Manic Street Preachers: "We Have To Reinvent Ourselves" - Faro De Vigo, 28th September 2012
Translated from Spannish
The Welsh band heads tonight Music Festival Santiago Way. His lyricist and bassist Nicky Wire, speaking to Faro group, their interest in Galicia, told them what Fidel Castro, football and why they refused to act on Olimpia
rating12345 4 votes 0
From left to right, Nicky yWire (lyricist and bass), James Dean Bradfield (vocals, guitar) and Sean Moor (drums) Alex Lake
From left to right, Nicky yWire (lyricist and bass), James Dean Bradfield (vocals, guitar) and Sean Moor (drums) Alex Lake Rafa López After the mysterious disappearance in 1995 of Richie Edwards , one of the "X - Files" rock and declared dead, Nicky Wire (bass) became the main lyricist Manic Street Preachers, who play today in the Music Way Santiago (Fairground Amio) hits contained in the compilation "National Treasures". Famed for his controversial statements, Nicky Wire is amiable and smiling on the phone. -¿Se Closes a stage career with the compilation Manics? No doubt. Will be the last concerts since it was published a year ago, and feel we have to move on. You have affection for our track record of twenty years, but the next album will be a bit different. We have to reinvent ourselves again. If we can do it or not, I'm not sure; but it is the end of a stage.
Have you any clue of this new direction? -Travel Is very important to us. We provide inspiration for the disc and makes us see the fantastic world that's out there. We are privileged to touch in places where we have never been. We were just in South Korea. Now we will play in Santiago de Compostela. Latvia, Croatia ... There is a story everywhere, no matter how big or small. There is always something interesting.
-Galicia Is one of the "seven Celtic nations" as Wales. What does it mean to you to be Welsh? I feel very comfortable with it. I am very happy of my origins, lucky for the environment in which I grew up. He gave me a great desire to learn and experience. More than anything patriotic, gave me a good background to make my way in the world.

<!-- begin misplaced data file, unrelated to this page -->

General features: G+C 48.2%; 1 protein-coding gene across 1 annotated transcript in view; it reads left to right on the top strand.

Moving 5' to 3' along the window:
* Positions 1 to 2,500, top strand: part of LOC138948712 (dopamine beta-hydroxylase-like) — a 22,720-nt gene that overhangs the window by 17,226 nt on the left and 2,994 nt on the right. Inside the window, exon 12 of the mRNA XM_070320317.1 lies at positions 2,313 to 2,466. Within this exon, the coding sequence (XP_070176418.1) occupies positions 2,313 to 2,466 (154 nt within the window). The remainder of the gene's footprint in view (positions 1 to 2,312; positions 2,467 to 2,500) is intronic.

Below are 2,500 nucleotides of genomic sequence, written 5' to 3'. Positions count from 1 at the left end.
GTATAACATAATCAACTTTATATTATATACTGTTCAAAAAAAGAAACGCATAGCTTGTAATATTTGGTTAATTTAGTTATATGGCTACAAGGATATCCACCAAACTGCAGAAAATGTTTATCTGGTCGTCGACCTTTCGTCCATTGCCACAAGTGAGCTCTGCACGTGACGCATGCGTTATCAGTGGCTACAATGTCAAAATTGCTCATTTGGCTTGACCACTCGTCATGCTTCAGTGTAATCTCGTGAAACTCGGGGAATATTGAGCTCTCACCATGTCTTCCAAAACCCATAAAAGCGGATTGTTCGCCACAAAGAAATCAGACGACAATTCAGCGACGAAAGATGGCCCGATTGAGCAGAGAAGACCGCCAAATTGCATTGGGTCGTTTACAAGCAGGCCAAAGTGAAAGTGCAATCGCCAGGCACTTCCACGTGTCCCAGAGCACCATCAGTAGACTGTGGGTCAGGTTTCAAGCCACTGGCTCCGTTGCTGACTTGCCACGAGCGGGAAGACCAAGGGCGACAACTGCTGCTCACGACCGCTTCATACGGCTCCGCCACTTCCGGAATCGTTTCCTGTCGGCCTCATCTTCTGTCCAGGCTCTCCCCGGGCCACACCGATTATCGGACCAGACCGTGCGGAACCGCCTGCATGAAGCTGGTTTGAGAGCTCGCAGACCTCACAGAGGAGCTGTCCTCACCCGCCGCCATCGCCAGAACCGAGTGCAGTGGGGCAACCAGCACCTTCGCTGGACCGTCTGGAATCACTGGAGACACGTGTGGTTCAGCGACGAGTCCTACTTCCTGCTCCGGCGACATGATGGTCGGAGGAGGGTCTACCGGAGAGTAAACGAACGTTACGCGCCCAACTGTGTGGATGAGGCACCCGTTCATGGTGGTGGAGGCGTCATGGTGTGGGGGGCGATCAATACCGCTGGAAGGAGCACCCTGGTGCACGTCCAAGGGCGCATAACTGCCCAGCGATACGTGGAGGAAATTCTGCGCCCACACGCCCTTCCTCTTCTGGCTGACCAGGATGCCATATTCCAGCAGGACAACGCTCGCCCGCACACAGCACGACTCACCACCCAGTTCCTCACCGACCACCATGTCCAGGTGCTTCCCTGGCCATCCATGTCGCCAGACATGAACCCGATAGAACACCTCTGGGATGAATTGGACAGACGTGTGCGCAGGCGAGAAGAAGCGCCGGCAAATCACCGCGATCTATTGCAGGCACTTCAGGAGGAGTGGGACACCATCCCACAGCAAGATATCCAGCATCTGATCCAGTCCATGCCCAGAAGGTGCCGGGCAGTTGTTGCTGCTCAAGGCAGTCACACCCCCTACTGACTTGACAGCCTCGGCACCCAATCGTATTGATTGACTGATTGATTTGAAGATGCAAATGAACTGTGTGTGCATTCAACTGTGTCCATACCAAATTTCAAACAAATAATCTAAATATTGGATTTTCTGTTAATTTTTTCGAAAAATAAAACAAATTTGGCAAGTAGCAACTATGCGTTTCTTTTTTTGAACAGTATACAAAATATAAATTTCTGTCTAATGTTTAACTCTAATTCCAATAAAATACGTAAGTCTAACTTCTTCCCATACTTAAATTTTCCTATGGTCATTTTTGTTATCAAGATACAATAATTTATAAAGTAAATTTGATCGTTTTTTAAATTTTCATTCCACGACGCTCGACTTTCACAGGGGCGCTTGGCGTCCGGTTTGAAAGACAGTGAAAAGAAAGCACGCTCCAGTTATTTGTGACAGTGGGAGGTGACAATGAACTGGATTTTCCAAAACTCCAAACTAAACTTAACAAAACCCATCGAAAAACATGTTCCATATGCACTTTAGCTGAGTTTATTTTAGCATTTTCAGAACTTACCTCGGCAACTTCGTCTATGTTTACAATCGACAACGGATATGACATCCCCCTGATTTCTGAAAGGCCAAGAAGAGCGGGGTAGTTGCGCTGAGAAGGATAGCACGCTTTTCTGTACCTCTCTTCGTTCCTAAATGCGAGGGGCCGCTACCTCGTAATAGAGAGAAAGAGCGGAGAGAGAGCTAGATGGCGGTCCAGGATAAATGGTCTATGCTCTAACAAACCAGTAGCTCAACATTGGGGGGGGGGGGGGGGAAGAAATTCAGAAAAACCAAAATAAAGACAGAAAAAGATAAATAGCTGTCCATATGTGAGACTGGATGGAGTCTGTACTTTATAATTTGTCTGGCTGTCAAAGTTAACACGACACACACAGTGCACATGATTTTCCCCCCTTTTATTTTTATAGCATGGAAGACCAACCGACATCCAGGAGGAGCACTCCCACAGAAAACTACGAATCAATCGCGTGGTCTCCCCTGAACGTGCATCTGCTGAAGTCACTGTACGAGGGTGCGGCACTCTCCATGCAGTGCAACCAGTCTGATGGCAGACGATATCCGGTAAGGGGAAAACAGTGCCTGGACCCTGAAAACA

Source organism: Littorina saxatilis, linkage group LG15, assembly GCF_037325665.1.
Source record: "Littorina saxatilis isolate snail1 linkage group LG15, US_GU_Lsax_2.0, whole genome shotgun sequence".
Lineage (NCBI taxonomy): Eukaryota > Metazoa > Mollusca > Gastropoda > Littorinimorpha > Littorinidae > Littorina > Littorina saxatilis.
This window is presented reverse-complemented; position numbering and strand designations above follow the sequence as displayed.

Would you mind if someone by mistake, you call her "English" in Galicia? Ummm ... It would be irritating [laughs], but neither would have much importance. It does not happen often, you ought to have asked twenty years ago, when he passed often. But it has been so much good music that has come out of Wales ... I'm very intrigued with Galicia. I've done a little research and it seems a very independent place. We arrive the day before [by yesterday], so we have time to walk around the city and soak up everything.
-¿Aprovechas Tours to explore the cities where do you play? It's one of the great joys of our lives [laughs]. Coffee, visit a museum ... Saco lots of photos with my Polaroid. If you see in Santiago at a high Welshman with a Polaroid, you will know that I am [laughs]. We just played in South Korea and I walked through Seoul, a city of 11 million people. On the way back I visited my parents in a place that must have three hundred people [laughs]. I'm looking forward to Galicia.
He has always labeled the Manics as a "band of the working class". Are you comfortable with that label? Yes. This is how we are and how we grew up in a very political period. During the 80s, with Margaret Thatcher in power, there were many strikes, socialists against conservatives ... I studied politics at university ... I would not say that all our songs are deeply political, but there is something there that speaks for you. Although we have been successful and a lot of money, we are still a group of the working class.
-Your Most successful song, "If you tolerate your children esta will be next , " is inspired by the Spanish Civil War. Did you did you base your reading on the subject? 'In my university studies [he graduated in Political History] had a lot about the Spanish Civil War. I read "Homage to Catalonia", Orwell. Also the Clash song, "Spanish bombs" ... has always interested me. It was a sad and inexplicable situation ... I am proud of the letter. I do not think it is biased, it is pure social history. I hope that our generation will not pass by something. Many Welshmen fought in the International Brigades, in a selfless act, just for believing in a cause. When he left the song played in Las Ramblas to five thousand people. Everyone sang and it was a magical moment.